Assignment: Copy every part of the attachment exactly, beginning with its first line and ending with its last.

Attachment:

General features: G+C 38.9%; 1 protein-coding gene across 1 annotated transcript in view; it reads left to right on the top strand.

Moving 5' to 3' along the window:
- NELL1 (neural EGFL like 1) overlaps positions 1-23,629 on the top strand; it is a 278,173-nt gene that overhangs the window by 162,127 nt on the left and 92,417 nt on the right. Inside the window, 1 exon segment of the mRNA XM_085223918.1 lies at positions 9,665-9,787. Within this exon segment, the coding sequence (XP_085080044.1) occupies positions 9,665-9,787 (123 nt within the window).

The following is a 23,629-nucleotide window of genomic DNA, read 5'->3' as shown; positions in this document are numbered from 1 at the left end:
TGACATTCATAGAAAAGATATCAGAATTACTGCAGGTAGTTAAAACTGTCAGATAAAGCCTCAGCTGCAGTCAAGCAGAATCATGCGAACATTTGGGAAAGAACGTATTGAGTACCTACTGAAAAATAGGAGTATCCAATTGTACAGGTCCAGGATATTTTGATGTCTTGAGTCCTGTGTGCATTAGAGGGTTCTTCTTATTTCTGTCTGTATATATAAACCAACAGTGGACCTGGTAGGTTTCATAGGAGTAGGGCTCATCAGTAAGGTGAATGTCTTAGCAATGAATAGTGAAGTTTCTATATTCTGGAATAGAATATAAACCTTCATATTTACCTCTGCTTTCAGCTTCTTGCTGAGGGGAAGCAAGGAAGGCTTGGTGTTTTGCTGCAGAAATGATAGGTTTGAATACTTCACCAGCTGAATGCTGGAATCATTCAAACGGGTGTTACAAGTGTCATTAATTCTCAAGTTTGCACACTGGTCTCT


General features: G+C 38.9%; 1 protein-coding gene across 1 annotated transcript in view; it reads left to right on the top strand.

Moving 5' to 3' along the window:
- NELL1 (neural EGFL like 1) overlaps positions 1-23,629 on the top strand; it is a 278,173-nt gene that overhangs the window by 162,127 nt on the left and 92,417 nt on the right. Inside the window, 1 exon segment of the mRNA XM_085223918.1 lies at positions 9,665-9,787. Within this exon segment, the coding sequence (XP_085080044.1) occupies positions 9,665-9,787 (123 nt within the window).

The following is a 23,629-nucleotide window of genomic DNA, read 5'->3' as shown; positions in this document are numbered from 1 at the left end:
TGACATTCATAGAAAAGATATCAGAATTACTGCAGGTAGTTAAAACTGTCAGATAAAGCCTCAGCTGCAGTCAAGCAGAATCATGCGAACATTTGGGAAAGAACGTATTGAGTACCTACTGAAAAATAGGAGTATCCAATTGTACAGGTCCAGGATATTTTGATGTCTTGAGTCCTGTGTGCATTAGAGGGTTCTTCTTATTTCTGTCTGTATATATAAACCAACAGTGGACCTGGTAGGTTTCATAGGAGTAGGGCTCATCAGTAAGGTGAATGTCTTAGCAATGAATAGTGAAGTTTCTATATTCTGGAATAGAATATAAACCTTCATATTTACCTCTGCTTTCAGCTTCTTGCTGAGGGGAAGCAAGGAAGGCTTGGTGTTTTGCTGCAGAAATGATAGGTTTGAATACTTCACCAGCTGAATGCTGGAATCATTCAAACGGGTGTTACAAGTGTCATTAATTCTCAAGTTTGCACACTGGTCTCT